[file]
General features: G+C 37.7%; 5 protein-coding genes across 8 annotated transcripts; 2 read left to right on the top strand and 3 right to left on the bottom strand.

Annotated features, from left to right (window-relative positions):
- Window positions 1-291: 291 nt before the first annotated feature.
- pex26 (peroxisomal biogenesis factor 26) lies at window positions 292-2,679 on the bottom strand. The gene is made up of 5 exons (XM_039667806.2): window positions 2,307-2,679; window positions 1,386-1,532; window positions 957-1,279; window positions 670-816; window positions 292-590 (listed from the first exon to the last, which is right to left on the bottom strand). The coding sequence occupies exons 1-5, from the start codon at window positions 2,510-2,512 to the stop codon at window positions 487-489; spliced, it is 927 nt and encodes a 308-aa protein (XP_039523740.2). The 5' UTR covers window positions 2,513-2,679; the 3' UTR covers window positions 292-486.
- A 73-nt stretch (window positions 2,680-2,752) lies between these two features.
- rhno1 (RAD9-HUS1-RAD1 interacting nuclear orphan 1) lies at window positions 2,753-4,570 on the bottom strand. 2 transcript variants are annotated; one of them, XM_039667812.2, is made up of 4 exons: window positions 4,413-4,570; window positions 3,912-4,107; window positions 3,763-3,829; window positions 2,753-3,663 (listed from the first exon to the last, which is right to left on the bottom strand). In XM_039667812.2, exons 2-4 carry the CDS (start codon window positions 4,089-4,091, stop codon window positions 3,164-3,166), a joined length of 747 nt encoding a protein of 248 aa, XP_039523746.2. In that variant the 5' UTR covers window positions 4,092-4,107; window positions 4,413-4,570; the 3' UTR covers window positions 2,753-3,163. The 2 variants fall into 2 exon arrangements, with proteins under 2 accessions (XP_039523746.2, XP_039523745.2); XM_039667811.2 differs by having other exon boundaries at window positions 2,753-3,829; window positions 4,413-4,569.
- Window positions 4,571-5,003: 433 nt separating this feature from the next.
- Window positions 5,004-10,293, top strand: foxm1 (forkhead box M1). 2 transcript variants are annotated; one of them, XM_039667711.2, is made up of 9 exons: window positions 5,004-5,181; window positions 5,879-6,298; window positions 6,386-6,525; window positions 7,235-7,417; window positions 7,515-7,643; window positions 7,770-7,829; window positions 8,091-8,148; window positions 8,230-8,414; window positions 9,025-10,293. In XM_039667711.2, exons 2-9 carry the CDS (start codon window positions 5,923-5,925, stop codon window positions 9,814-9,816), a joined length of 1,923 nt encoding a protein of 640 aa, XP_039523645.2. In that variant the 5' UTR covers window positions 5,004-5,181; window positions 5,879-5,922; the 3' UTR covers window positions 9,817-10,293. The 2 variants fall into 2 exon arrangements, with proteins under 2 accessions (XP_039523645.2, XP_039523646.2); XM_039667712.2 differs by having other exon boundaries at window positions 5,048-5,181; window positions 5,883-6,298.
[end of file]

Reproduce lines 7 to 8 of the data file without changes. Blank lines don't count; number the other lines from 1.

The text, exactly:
- Window positions 4,571-5,003: 433 nt separating this feature from the next.
- Window positions 5,004-10,293, top strand: foxm1 (forkhead box M1). 2 transcript variants are annotated; one of them, XM_039667711.2, is made up of 9 exons: window positions 5,004-5,181; window positions 5,879-6,298; window positions 6,386-6,525; window positions 7,235-7,417; window positions 7,515-7,643; window positions 7,770-7,829; window positions 8,091-8,148; window positions 8,230-8,414; window positions 9,025-10,293. In XM_039667711.2, exons 2-9 carry the CDS (start codon window positions 5,923-5,925, stop codon window positions 9,814-9,816), a joined length of 1,923 nt encoding a protein of 640 aa, XP_039523645.2. In that variant the 5' UTR covers window positions 5,004-5,181; window positions 5,879-5,922; the 3' UTR covers window positions 9,817-10,293. The 2 variants fall into 2 exon arrangements, with proteins under 2 accessions (XP_039523645.2, XP_039523646.2); XM_039667712.2 differs by having other exon boundaries at window positions 5,048-5,181; window positions 5,883-6,298.